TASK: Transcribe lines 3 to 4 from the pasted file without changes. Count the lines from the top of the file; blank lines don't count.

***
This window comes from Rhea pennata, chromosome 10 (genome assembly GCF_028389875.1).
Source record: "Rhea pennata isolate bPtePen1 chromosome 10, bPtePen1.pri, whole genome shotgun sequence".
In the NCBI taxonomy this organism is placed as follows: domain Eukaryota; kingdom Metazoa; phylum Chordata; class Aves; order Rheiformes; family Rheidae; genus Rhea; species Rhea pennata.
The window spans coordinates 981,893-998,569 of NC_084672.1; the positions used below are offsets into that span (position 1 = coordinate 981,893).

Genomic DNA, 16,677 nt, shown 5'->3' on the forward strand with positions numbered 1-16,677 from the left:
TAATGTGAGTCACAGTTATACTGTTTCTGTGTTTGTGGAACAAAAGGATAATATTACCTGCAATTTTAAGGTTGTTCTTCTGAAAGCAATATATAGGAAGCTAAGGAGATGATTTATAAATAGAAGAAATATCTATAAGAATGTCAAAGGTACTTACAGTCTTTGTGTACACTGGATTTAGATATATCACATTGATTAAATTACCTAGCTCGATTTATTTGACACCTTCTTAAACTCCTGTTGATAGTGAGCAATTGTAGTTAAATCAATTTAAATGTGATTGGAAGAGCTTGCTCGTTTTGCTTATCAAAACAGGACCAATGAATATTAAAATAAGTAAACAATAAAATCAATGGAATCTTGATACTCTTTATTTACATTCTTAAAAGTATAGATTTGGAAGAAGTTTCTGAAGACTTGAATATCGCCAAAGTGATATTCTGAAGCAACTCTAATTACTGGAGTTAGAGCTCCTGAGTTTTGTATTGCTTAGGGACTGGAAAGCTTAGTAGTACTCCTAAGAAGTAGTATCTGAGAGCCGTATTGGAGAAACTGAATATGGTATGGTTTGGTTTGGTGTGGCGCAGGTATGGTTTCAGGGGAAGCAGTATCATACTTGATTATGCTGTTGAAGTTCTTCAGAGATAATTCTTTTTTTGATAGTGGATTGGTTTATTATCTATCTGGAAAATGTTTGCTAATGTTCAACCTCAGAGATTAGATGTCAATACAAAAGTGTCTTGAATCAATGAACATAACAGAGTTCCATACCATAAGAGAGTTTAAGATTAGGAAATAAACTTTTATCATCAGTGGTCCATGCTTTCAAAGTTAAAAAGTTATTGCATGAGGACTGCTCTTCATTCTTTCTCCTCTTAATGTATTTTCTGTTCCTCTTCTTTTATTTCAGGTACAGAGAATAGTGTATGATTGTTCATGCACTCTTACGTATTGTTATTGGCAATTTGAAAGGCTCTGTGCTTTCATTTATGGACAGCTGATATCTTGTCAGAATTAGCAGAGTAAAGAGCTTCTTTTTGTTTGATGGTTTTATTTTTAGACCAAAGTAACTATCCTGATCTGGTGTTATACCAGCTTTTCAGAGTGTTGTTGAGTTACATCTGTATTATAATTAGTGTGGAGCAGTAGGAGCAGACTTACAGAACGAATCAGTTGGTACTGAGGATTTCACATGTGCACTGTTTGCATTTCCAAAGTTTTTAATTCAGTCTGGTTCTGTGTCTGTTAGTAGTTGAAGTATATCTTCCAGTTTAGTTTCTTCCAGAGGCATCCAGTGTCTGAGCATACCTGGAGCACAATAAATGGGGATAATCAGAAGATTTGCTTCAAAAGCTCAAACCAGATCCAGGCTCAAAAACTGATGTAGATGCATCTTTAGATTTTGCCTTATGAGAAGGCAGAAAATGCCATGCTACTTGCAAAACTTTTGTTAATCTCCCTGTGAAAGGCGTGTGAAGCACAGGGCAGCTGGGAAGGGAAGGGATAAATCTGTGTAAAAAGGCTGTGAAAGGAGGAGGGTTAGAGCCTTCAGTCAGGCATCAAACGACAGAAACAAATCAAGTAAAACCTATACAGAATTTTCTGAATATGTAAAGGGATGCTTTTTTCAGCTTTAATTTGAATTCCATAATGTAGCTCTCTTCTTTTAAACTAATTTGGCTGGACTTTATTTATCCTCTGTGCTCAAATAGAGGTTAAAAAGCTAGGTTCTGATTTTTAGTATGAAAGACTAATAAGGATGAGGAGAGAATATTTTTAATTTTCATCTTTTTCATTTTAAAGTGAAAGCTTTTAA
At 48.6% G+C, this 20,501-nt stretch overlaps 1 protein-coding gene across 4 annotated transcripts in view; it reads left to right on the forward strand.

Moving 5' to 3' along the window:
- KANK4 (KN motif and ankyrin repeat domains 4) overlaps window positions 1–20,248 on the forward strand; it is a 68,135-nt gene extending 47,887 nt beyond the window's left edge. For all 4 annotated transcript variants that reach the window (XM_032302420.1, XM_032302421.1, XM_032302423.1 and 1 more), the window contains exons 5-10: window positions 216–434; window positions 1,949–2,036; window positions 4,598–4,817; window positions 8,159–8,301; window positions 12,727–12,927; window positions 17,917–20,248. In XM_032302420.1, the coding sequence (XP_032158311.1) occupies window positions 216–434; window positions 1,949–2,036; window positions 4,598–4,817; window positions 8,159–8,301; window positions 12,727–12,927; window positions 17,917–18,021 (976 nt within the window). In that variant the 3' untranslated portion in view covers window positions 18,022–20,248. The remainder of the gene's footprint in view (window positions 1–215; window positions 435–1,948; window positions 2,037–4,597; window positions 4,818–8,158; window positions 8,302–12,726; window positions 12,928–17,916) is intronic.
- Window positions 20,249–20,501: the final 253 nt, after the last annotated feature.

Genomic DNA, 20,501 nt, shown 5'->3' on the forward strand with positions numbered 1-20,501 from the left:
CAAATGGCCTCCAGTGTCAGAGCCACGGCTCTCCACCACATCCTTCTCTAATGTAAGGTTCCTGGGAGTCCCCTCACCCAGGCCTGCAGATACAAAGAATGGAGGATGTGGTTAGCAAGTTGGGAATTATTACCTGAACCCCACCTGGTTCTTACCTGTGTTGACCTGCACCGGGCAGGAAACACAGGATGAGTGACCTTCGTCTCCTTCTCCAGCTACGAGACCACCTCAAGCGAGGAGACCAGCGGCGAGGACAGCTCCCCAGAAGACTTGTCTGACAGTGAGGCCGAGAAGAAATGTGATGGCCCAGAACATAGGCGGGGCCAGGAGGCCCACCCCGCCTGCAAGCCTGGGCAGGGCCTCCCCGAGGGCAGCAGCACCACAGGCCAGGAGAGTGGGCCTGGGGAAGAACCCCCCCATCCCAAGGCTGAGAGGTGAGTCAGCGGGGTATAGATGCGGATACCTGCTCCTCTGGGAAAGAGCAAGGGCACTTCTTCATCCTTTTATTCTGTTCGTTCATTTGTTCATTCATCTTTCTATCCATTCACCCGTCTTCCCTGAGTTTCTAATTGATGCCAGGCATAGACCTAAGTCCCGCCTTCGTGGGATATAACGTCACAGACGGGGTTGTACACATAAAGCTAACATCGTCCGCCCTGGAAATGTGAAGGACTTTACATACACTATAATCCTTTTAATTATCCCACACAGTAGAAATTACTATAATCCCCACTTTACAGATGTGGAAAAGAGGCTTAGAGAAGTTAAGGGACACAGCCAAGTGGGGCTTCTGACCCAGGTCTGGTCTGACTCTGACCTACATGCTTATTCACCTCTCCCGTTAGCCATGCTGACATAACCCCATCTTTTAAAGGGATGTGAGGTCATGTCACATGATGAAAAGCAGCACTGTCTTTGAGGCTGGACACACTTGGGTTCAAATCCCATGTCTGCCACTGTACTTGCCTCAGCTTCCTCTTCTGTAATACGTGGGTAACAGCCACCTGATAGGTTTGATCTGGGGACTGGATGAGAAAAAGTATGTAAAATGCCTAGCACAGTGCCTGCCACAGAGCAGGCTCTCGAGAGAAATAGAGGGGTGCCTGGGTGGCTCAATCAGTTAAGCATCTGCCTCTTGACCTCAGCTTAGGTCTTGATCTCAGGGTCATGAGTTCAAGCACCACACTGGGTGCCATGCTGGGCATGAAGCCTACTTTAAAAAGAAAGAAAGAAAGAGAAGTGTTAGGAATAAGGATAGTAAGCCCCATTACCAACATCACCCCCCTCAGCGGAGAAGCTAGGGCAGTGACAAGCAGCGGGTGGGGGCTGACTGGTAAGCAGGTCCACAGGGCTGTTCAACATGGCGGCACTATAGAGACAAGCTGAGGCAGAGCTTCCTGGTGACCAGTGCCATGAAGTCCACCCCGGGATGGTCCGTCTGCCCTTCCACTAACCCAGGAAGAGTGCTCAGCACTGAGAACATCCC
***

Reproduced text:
In the NCBI taxonomy this organism is placed as follows: domain Eukaryota; kingdom Metazoa; phylum Chordata; class Aves; order Rheiformes; family Rheidae; genus Rhea; species Rhea pennata.
The window spans coordinates 981,893-998,569 of NC_084672.1; the positions used below are offsets into that span (position 1 = coordinate 981,893).